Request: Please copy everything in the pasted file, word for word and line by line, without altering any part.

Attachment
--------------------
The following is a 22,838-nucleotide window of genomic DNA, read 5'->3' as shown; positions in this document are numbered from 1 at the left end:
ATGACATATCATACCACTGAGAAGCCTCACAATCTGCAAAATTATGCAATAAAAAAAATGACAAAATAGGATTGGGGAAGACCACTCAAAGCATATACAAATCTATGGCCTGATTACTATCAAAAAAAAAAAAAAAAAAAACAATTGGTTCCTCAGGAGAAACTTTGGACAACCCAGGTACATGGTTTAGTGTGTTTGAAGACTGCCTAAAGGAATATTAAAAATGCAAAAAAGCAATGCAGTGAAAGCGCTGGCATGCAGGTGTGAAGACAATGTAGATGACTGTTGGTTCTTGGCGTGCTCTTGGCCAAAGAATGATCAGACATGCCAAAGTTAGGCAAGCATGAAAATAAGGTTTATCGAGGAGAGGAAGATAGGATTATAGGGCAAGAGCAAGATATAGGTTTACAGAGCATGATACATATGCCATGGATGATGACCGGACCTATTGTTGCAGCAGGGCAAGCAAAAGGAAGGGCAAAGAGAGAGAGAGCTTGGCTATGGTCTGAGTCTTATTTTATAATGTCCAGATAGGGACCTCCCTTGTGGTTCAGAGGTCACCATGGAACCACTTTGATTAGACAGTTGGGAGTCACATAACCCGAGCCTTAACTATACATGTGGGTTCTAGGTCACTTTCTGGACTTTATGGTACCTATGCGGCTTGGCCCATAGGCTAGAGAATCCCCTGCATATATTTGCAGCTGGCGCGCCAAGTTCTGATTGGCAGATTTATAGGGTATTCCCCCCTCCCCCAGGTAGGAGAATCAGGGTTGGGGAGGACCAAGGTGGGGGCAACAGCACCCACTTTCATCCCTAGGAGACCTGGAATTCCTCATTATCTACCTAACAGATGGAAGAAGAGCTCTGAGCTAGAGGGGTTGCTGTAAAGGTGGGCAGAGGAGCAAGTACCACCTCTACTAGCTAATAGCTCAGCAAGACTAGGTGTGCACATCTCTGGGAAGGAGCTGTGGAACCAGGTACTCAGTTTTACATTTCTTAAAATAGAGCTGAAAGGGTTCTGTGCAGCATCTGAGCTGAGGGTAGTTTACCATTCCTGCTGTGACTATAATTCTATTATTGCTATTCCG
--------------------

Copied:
The following is a 22,838-nucleotide window of genomic DNA, read 5'->3' as shown; positions in this document are numbered from 1 at the left end:
ATGACATATCATACCACTGAGAAGCCTCACAATCTGCAAAATTATGCAATAAAAAAAATGACAAAATAGGATTGGGGAAGACCACTCAAAGCATATACAAATCTATGGCCTGATTACTATCAAAAAAAAAAAAAAAAAAAACAATTGGTTCCTCAGGAGAAACTTTGGACAACCCAGGTACATGGTTTAGTGTGTTTGAAGACTGCCTAAAGGAATATTAAAAATGCAAAAAAGCAATGCAGTGAAAGCGCTGGCATGCAGGTGTGAAGACAATGTAGATGACTGTTGGTTCTTGGCGTGCTCTTGGCCAAAGAATGATCAGACATGCCAAAGTTAGGCAAGCATGAAAATAAGGTTTATCGAGGAGAGGAAGATAGGATTATAGGGCAAGAGCAAGATATAGGTTTACAGAGCATGATACATATGCCATGGATGATGACCGGACCTATTGTTGCAGCAGGGCAAGCAAAAGGAAGGGCAAAGAGAGAGAGAGCTTGGCTATGGTCTGAGTCTTATTTTATAATGTCCAGATAGGGACCTCCCTTGTGGTTCAGAGGTCACCATGGAACCACTTTGATTAGACAGTTGGGAGTCACATAACCCGAGCCTTAACTATACATGTGGGTTCTAGGTCACTTTCTGGACTTTATGGTACCTATGCGGCTTGGCCCATAGGCTAGAGAATCCCCTGCATATATTTGCAGCTGGCGCGCCAAGTTCTGATTGGCAGATTTATAGGGTATTCCCCCCTCCCCCAGGTAGGAGAATCAGGGTTGGGGAGGACCAAGGTGGGGGCAACAGCACCCACTTTCATCCCTAGGAGACCTGGAATTCCTCATTATCTACCTAACAGATGGAAGAAGAGCTCTGAGCTAGAGGGGTTGCTGTAAAGGTGGGCAGAGGAGCAAGTACCACCTCTACTAGCTAATAGCTCAGCAAGACTAGGTGTGCACATCTCTGGGAAGGAGCTGTGGAACCAGGTACTCAGTTTTACATTTCTTAAAATAGAGCTGAAAGGGTTCTGTGCAGCATCTGAGCTGAGGGTAGTTTACCATTCCTGCTGTGACTATAATTCTATTATTGCTATTCCG